And finally (though there are many other benefits to reading that I simply will not have time to discuss here) reading helps reduce stress. Apparently, researchers at the University of Sussex have proven that reading is extremely relaxing, even more so than listening to music or having a cup of tea. And, for me, this certainly makes sense. Reading has long been a relaxing activity of mine (ruined only slightly by the fact that much of my reading now is required rather than voluntary and must be read by a certain deadline). And the explanation of why reading is relaxing also fits in with my personal experience: when reading fiction, one must concentrate on the world being created in the text, and being drawn in the world can help you relax, easing tension and slowing heart rate. So…stressed out? Go read a book!
Though there is such a plethora of information regarding the value or reading fiction, I’ve been completely unable to find anything on the value of writing it.
But in looking at the value of reading fiction, we could probably make a few general conclusions about writing it as well. In my opinion, someone should really look into this in more depth, but I’ll at least give some personal observations a shot.
It should be obvious that writing in general improves writing skills. Practice makes perfect and all that. And when you think back to elementary school, isn’t creative writing how we all got our start? Responding to questions like “What will the world be like in 100 years?” or “What do you want to be when you grow up, and why?” and making up the most interesting story your young mind could possibly imagine. Writing fiction and creative autobiographical pieces is what taught each of us how to write.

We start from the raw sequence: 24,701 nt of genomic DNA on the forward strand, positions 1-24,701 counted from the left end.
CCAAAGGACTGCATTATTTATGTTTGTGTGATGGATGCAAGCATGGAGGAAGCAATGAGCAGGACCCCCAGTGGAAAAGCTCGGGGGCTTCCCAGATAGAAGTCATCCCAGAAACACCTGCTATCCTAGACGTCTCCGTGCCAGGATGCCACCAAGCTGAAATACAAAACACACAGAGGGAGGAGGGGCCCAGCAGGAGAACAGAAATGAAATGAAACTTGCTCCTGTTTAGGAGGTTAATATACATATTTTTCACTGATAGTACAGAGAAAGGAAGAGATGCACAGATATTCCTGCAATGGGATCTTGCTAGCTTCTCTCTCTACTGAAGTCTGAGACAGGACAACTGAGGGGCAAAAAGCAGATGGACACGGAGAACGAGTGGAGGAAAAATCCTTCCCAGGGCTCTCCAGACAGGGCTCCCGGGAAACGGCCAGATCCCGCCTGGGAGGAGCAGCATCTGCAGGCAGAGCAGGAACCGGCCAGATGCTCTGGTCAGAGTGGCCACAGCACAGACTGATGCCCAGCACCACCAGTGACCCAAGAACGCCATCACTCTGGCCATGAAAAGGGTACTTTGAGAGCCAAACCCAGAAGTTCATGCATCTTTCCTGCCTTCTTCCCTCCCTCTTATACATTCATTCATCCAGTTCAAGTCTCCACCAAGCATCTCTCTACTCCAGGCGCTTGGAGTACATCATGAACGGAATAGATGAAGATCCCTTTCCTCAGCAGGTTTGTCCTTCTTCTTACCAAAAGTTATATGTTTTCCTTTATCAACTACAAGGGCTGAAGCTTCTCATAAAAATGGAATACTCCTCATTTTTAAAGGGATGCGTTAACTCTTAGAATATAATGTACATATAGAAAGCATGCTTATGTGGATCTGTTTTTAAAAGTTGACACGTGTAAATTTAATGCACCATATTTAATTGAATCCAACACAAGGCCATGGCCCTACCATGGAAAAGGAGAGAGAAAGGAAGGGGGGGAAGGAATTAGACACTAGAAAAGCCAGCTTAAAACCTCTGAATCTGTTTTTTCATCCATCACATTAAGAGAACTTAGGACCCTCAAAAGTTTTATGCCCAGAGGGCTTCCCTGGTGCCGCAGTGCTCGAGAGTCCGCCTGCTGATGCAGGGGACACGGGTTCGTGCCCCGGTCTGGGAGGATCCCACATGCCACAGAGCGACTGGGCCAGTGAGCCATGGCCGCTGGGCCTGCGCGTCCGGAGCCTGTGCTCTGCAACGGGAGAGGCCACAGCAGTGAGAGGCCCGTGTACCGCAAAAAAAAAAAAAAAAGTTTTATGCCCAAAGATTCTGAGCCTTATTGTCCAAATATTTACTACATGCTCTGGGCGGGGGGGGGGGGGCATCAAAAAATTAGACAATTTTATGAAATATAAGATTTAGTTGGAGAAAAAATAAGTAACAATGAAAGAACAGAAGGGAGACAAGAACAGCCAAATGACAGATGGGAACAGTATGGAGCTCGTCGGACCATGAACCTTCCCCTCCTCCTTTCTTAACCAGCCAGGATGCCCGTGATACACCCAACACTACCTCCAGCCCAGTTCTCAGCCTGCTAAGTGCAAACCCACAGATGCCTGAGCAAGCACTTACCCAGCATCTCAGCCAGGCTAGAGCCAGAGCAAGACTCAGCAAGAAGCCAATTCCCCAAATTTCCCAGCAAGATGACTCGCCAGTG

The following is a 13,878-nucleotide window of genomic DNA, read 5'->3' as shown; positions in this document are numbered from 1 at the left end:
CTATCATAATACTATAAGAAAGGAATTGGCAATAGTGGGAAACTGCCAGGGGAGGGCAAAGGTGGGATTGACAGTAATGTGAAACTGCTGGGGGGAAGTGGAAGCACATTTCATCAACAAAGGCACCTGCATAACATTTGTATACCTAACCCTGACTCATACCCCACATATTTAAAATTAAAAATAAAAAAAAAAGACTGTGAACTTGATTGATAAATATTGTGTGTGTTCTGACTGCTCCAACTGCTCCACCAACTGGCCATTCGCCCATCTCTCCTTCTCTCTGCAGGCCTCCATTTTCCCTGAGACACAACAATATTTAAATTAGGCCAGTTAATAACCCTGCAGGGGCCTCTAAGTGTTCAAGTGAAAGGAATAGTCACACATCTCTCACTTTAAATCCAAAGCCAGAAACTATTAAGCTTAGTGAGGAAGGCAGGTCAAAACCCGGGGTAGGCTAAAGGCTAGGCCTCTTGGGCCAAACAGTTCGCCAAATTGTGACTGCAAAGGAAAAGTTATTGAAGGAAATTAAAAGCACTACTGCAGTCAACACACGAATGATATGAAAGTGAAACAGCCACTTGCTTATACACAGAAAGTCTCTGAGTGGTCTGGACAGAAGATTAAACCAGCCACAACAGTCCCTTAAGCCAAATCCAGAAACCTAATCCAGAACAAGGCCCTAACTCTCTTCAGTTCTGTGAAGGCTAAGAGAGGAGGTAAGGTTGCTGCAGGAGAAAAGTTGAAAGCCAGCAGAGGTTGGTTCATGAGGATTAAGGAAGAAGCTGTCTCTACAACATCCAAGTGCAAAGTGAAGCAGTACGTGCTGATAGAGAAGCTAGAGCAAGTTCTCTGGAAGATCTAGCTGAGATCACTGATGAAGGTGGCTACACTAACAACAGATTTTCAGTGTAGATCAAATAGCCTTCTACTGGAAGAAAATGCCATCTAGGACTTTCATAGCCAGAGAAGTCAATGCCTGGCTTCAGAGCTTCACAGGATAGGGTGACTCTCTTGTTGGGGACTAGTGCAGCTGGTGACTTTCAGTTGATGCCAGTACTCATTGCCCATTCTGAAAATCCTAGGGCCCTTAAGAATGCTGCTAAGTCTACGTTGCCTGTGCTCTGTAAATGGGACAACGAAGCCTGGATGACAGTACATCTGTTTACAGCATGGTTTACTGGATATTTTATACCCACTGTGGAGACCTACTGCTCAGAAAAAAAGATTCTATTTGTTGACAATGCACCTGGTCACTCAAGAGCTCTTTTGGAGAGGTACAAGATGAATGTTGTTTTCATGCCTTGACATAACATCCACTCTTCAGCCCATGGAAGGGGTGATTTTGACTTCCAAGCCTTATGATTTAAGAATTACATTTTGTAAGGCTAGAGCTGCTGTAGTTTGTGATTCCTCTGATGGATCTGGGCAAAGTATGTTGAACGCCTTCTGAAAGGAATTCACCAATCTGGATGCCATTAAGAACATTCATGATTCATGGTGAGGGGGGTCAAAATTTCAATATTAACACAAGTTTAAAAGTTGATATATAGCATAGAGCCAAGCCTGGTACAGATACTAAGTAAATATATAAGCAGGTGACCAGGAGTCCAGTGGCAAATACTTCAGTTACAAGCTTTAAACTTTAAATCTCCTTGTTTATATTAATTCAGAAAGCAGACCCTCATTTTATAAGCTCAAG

And by similar logic, writing fiction should also help to improve our imaginations. Rather than using the text that you are reading to create a mental image, the fiction writer must use their imagination to create a text that could inspire such a mental image. Writing fiction is like a work-out for your imagination.
On the other hand, I’m not so sure that writing of any kind could be said to relieve stress. I suppose this would generally depend on whether someone is writing simply for pleasure or to meet a certain deadline. But how many of us have the time to write simply for the pleasure of writing itself? I’m certainly not an expert on this topic and would love some additional input.
But based on all this, it seems that writing fiction is not simply the easy way out. There are benefits to fiction just as there are benefits to non-fiction, both reading it and writing it. Go and try to write a good story. Just sit down and make something up. Or go sit in the most comfortable spot in your house and read a good book. And most of all, for those fellow students out there, don’t get so caught up in the world of academia and research papers that you forget that reading and writing can be fun.